GETDATE()

Getdate() returns the current datetime

select getdate()

sqlDate6

Date Parts

use AdventureWorks2012
go

SELECT *
 FROM [AdventureWorks2012].[Sales].[ShoppingCartItem]

sqlDate.jpg

First, looking at the data above. The data columns are in a format known as datetime in SQL (you may also hear many refer to it as a time stamp). It contains a date and time. What if you only want the date?

Convert()

SELECT convert(date, ModifiedDate)
 FROM [AdventureWorks2012].[Sales].[ShoppingCartItem]

sqlDate1.jpg

To select the time only

SELECT convert(time, ModifiedDate)
 FROM [AdventureWorks2012].[Sales].[ShoppingCartItem]

sqlDate2.jpg

YEAR(), MONTH(), DAY

SELECT year(ModifiedDate) as Year, month(modifieddate) as Month,
day(modifieddate) as day
from sales.SalesOrderDetail

sqlDate3

You can filter by date elements too.

SELECT year(ModifiedDate) as Year, month(modifieddate) as Month,
day(modifieddate) as day
from sales.SalesOrderDetail
where day(modifieddate) like '28'

sqlDate4.jpg

Datepart()

You can extract time elements using Datepart()

SELECT datepart(hour, modifieddate) as hour, datepart(Minute, ModifiedDate) as minute
 FROM [AdventureWorks2012].[Sales].[ShoppingCartItem]

sqlDate7.jpg

DateAdd()

dateadd() lets you add or subtract days or months or years to a date. In the example below I add 10 days. The syntax is dateadd(interval(d, m, y), amount, date)

select dateadd(d,10,getdate())

sqlDate8.jpg

DateDiff()

Datediff() gives you the difference between two dates. Look at the dates in the query below:

sqlDate5.jpg

We want to know how many days difference between DueDate and ModifiedDate

SELECT datediff(d,duedate, ModifiedDate)
 FROM [AdventureWorks2012].[Purchasing].[PurchaseOrderDetail]

sqlDate9.jpg

 

 

 

SQL: SELECT Statement

 

SELECT is doubtlessly the most important command in SQL. A database is completely useless unless you can query the data it is holding. SELECT is how we query.


If you want to follow along:

You will need MS SQL Server installed. Here is a link to instructions: InstallSQL

Microsoft provides a great sample database known as Adventure Works. I am working with the 2012 release. You can download it here: AdventureWorksDownload


Once you have Adventureworks downloaded, you will need attach it to SQL Server.

Copy and paste the download file to somewhere you can find it. I recommend:

C:\Program Files\Microsoft SQL Server\MSSQL12.MSSQLSERVER\MSSQL\DATA

** the portion in red changes based on what version of SQL Server you downloaded. 

sqlSelect

Open SQL Server Management Studio. Windows Key + R – Type SSMS

sqlinstall2

Login to your server

sqlinstall3

Go to Object Explorer – Right Click Database > Attach…

sqlSelect1

Click Add…

sqlSelect2

Select Adventureworks2012_Data.mdf

sqlSelect3.jpg

In the bottom window, highlight the log file and click Remove. Then Click Okay

sqlSelect4.jpg

Go back to Object Explorer. Expand Databases > AdventureWorks2012 > Tables

sqlSelect6

Just picking a table at random, I selected HumanResources.Employee. Let us see what is in the table. Click the New Query button up top, and a new query window will open.

sqlSelect7

Make sure you are working with the right database. Select AdventureWorks2012 from the drop down:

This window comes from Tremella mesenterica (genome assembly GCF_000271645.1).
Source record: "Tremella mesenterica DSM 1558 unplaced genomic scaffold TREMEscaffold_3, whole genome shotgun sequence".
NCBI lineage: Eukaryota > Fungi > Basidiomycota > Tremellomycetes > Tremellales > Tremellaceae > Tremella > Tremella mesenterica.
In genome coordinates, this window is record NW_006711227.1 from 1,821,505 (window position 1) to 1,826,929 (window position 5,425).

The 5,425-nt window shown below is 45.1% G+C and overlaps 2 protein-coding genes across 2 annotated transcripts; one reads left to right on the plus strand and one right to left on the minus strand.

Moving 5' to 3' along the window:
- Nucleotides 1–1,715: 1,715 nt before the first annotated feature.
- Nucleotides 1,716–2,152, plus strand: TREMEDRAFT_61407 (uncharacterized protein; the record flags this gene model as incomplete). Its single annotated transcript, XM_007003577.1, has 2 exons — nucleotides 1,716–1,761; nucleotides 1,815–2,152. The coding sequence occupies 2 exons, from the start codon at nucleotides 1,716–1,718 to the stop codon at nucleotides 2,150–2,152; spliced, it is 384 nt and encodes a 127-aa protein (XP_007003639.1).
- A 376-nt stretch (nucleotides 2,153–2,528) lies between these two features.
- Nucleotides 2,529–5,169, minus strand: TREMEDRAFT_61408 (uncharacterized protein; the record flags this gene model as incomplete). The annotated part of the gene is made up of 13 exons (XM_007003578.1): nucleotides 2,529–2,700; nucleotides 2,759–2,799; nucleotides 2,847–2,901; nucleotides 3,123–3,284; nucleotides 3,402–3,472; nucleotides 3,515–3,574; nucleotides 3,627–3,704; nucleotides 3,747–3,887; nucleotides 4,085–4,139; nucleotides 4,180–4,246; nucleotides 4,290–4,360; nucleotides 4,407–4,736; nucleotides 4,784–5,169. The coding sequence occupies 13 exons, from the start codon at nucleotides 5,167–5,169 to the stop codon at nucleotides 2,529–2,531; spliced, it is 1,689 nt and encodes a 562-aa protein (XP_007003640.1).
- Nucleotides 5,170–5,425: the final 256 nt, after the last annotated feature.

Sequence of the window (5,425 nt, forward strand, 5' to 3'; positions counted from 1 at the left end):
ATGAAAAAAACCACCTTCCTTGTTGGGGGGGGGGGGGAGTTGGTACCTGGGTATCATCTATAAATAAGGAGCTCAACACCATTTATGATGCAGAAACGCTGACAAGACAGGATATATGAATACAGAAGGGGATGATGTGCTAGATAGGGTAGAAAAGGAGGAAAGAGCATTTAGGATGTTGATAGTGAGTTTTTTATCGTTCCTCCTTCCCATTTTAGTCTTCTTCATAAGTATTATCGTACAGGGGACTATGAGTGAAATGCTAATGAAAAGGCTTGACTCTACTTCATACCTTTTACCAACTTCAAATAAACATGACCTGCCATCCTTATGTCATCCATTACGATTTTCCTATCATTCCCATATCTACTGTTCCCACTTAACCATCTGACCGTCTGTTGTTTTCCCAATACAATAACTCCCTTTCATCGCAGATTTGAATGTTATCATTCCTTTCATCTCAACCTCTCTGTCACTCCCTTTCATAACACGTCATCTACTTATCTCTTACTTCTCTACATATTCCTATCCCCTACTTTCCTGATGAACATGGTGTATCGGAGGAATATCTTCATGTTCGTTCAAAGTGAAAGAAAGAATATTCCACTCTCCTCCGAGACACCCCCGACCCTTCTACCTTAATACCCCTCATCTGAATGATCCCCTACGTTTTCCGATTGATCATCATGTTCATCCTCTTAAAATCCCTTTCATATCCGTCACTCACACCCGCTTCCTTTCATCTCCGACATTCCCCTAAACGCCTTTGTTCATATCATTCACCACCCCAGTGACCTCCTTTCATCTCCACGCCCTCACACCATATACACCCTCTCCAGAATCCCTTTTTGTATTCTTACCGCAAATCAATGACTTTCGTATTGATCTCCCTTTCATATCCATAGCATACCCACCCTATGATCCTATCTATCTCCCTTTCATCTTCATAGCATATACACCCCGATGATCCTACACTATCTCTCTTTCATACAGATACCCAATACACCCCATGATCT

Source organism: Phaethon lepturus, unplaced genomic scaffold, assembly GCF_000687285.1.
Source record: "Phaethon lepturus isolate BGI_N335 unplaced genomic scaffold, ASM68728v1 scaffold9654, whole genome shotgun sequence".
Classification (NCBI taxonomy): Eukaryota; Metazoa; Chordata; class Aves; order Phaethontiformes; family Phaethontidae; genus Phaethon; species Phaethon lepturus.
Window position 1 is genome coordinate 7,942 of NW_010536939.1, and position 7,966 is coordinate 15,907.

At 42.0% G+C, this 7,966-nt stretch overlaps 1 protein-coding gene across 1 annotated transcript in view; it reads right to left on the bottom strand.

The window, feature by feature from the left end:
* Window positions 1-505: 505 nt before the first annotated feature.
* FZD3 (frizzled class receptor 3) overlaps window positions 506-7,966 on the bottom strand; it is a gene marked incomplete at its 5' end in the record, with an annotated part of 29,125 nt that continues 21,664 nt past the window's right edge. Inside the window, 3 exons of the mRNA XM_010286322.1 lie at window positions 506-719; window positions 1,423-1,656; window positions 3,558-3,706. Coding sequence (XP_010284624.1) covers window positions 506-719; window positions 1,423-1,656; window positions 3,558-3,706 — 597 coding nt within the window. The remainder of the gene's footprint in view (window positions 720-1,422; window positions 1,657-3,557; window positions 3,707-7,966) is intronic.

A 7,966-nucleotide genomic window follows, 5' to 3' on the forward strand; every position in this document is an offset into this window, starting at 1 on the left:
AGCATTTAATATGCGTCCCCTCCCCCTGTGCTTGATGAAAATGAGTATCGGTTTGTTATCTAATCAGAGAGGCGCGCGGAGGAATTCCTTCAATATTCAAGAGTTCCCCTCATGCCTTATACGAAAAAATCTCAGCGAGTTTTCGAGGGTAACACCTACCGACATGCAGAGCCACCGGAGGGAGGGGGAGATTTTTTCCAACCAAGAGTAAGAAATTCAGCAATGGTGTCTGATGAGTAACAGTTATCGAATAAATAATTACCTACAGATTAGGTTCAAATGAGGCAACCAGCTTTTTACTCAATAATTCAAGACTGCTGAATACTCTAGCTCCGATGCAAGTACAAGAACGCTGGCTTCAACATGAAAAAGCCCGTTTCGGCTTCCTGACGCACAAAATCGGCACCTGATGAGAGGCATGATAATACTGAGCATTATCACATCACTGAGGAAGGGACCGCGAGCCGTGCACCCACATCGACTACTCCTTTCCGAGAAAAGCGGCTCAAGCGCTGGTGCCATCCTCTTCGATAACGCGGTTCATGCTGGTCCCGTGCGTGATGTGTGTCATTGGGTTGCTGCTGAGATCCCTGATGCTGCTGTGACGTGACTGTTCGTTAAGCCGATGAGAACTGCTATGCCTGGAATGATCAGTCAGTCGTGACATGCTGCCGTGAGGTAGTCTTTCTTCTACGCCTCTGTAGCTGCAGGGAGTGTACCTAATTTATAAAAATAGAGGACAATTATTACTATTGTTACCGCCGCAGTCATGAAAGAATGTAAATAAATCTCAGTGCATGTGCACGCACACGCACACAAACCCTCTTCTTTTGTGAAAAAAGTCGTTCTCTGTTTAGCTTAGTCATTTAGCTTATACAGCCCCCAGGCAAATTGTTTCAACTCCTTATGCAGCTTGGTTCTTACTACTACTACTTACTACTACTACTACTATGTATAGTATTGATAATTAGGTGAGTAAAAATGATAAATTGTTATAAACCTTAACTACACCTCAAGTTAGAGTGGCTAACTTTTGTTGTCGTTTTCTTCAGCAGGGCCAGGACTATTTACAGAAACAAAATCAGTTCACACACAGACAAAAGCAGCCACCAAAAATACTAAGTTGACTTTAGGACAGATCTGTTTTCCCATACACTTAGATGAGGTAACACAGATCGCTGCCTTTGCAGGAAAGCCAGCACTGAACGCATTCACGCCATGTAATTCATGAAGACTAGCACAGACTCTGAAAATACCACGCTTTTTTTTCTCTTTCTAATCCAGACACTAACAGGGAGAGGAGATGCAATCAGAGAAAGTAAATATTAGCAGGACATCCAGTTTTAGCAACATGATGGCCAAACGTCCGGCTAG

sqlSelect17

Cut and Paste the following into the new query window.


select *
from HumanResources.Employee
go

select JobTitle, BirthDate, Gender, HireDate
from HumanResources.Employee
go

select JobTitle as Job, BirthDate as DOB, Gender, HireDate as [Start Date]
from HumanResources.Employee
go

select HireDate as [Start Date], JobTitle as Job, BirthDate as DOB, Gender
from HumanResources.Employee
order by HireDate
go
select HireDate as [Start Date], JobTitle as Job, BirthDate as DOB, Gender
from HumanResources.Employee
where gender like ‘F’
order by HireDate
go


 

One cool thing about SQL code is that you can select only the  code you want to execute

Highlight the first group of code and click the ! Execute button

sqlSelect8

Syntax

  • Select * – Select all fields in the table. “*” is a wildcard in SQL
  • from HumanResources.Employee – this is the table we want to work with
  • go – this indicates and end to the code block. It is not needed when executing code block by block (like we are doing here), but it is a good practice to get in the habit of adding it

Notice the results show every field in the table. It displays in a spreadsheet like table

sqlSelect9.jpg

Now Select the next code group  and click ! Execute

sqlSelect10

Syntax

  • select JobTitle, BirthDate, Gender, HireDate – Here we are selecting four specific columns from the table
  • The rest is same as above

Results show the 4 columns selected above

sqlSelect14.jpg

Next block of code – click ! Execute

sqlSelect11.jpg

  • select JobTitle as Job, BirthDate as DOB, Gender, HireDate as [Start Date] – In this case, we use the “as” command to give the field names more User friendly names

Note the column names have changed

sqlSelect15.jpg

Next block of code – click ! Execute

sqlSelect12

syntax

  • select HireDate as [Start Date], JobTitle as Job, BirthDate as DOB, Gender – here we reordered the fields so that HireDate appears first
  • order by HireDate – this SQL for Sort by. The results will now be ordered by HireDate

Notice Start Date(HireDate) is now the first column and the records (rows) are sorted in order from oldest Start Date to newest

sqlSelect16.jpg

FInal block of code – click ! Execute

sqlSelect13

Syntax

  • where gender like ‘F’ – here we are filtering the results to only ones were Gender is F.

Note now only Female employees are in the results

sqlSelect18